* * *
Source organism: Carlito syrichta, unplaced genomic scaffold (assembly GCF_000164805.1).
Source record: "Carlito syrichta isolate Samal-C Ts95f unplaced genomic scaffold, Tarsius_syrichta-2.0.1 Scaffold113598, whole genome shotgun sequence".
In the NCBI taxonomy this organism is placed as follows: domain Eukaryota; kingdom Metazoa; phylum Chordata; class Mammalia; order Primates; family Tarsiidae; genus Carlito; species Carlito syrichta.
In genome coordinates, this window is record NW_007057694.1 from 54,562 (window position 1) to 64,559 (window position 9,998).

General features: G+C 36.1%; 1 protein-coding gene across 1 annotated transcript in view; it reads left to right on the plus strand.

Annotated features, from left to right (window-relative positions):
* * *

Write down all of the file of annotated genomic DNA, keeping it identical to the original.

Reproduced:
Source organism: Carlito syrichta, unplaced genomic scaffold (assembly GCF_000164805.1).
Source record: "Carlito syrichta isolate Samal-C Ts95f unplaced genomic scaffold, Tarsius_syrichta-2.0.1 Scaffold113598, whole genome shotgun sequence".
In the NCBI taxonomy this organism is placed as follows: domain Eukaryota; kingdom Metazoa; phylum Chordata; class Mammalia; order Primates; family Tarsiidae; genus Carlito; species Carlito syrichta.
In genome coordinates, this window is record NW_007057694.1 from 54,562 (window position 1) to 64,559 (window position 9,998).

General features: G+C 36.1%; 1 protein-coding gene across 1 annotated transcript in view; it reads left to right on the plus strand.

Annotated features, from left to right (window-relative positions):